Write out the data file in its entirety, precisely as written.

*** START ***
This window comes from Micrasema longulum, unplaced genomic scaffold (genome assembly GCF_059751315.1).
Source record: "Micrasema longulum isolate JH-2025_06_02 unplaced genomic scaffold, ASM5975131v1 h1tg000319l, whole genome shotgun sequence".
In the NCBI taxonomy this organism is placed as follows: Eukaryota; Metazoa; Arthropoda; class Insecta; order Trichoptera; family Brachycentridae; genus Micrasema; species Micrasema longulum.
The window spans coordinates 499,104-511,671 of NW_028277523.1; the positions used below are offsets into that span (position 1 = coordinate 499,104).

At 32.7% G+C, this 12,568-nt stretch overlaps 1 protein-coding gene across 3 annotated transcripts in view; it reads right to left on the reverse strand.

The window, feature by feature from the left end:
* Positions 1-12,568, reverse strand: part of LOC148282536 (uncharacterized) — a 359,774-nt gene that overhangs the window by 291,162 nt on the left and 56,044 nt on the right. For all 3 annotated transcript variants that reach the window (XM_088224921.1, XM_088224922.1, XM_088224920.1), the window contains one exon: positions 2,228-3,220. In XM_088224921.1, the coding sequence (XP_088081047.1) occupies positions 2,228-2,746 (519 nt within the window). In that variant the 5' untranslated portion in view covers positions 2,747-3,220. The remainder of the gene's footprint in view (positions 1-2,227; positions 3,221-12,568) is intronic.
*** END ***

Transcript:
This window comes from Micrasema longulum, unplaced genomic scaffold (genome assembly GCF_059751315.1).
Source record: "Micrasema longulum isolate JH-2025_06_02 unplaced genomic scaffold, ASM5975131v1 h1tg000319l, whole genome shotgun sequence".
In the NCBI taxonomy this organism is placed as follows: Eukaryota; Metazoa; Arthropoda; class Insecta; order Trichoptera; family Brachycentridae; genus Micrasema; species Micrasema longulum.
The window spans coordinates 499,104-511,671 of NW_028277523.1; the positions used below are offsets into that span (position 1 = coordinate 499,104).

At 32.7% G+C, this 12,568-nt stretch overlaps 1 protein-coding gene across 3 annotated transcripts in view; it reads right to left on the reverse strand.

The window, feature by feature from the left end:
* Positions 1-12,568, reverse strand: part of LOC148282536 (uncharacterized) — a 359,774-nt gene that overhangs the window by 291,162 nt on the left and 56,044 nt on the right. For all 3 annotated transcript variants that reach the window (XM_088224921.1, XM_088224922.1, XM_088224920.1), the window contains one exon: positions 2,228-3,220. In XM_088224921.1, the coding sequence (XP_088081047.1) occupies positions 2,228-2,746 (519 nt within the window). In that variant the 5' untranslated portion in view covers positions 2,747-3,220. The remainder of the gene's footprint in view (positions 1-2,227; positions 3,221-12,568) is intronic.